Sometimes we’re too well trained in problem solving. We accept the problem as given, or worse – we subconsciously jump to a problem definition of our own that’s too rigid. We view certain aspects of the challenge as fixed and only limited options as variable – often reducing the variable to a single, all-important yes/no question.
That’s not the way the world works. We always have more options. It just requires taking a moment to step back and recognize them.
Listen to any good advice-based radio show. Most of the time the caller has already framed the situation so that it converges on a single decision point, with neither option being a good one. That’s why the called into the show – they’re stuck.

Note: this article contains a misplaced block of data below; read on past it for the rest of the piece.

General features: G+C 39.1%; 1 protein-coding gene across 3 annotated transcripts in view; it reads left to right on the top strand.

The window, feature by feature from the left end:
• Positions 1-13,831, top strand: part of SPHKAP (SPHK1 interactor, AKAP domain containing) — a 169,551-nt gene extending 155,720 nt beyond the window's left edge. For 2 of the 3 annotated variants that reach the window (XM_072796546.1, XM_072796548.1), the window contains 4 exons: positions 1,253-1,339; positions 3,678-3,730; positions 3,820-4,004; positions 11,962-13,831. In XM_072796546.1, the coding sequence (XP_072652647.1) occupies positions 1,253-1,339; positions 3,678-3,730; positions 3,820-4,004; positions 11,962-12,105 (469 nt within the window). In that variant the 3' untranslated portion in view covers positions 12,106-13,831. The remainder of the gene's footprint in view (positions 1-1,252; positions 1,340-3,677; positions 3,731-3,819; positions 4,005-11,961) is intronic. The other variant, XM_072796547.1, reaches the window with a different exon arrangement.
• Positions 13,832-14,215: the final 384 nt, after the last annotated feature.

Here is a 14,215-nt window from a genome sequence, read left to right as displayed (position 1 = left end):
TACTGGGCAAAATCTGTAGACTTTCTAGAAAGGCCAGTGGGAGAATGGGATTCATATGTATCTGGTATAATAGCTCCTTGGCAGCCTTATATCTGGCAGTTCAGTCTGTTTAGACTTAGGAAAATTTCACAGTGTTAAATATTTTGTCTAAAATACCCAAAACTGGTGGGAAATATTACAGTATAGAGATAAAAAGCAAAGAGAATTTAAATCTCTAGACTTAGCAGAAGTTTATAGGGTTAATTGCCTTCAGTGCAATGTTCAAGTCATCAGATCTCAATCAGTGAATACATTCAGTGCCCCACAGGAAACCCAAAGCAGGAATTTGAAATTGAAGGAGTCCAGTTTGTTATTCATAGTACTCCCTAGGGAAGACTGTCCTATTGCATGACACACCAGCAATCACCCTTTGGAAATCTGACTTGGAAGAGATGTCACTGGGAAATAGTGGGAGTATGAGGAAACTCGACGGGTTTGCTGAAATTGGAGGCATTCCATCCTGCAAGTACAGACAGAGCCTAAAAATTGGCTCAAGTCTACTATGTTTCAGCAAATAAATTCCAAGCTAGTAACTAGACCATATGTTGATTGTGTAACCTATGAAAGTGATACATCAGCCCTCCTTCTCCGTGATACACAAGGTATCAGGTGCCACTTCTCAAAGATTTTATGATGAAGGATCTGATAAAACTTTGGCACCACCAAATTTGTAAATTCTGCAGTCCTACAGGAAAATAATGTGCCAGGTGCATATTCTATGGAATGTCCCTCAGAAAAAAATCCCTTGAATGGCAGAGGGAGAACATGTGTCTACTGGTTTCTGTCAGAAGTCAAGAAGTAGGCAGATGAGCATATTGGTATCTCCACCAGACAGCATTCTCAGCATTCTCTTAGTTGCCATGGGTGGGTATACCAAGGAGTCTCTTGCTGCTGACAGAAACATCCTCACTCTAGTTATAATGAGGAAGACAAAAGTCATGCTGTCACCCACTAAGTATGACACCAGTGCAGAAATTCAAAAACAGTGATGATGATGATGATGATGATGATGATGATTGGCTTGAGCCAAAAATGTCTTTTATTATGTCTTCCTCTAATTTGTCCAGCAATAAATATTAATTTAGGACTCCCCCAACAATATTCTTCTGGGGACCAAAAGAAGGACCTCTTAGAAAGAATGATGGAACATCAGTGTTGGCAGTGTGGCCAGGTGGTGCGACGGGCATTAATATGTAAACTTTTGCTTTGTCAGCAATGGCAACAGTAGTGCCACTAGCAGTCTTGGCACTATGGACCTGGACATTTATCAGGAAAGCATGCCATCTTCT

What does the host do? The host listens, queries, and then starts to open up possibilities. In a brief exchange, the whole situation is presented and analyzed at a high level and new possibilities emerge by reframing the problem, questioning the initial assumptions, and digging for deeper insights. Talking things through (in the interest of creative thinking, not grousing) always helps, particularly if the person you’re talking to is the type who will push you to be your best.
The next time you’re faced with a “no win” scenario, where neither option seems particularly appealing, take a moment to recognize that you’ve likely over simplified and over dramatized the situation. The choice is likely more than a simple yes/no, and the variables you’ve already accepted as fixed can likely be changed. You just need to open up the possibilities. Reframe. Question your assumptions. Dig for insights.
A good way to do that is to call on a friend or colleague. Pretend they’re the host of an advice-based radio show. Or pretend you’re the host and look at your problem from afar. What questions would you ask? What weak spots in the story would you challenge? What advice would you give?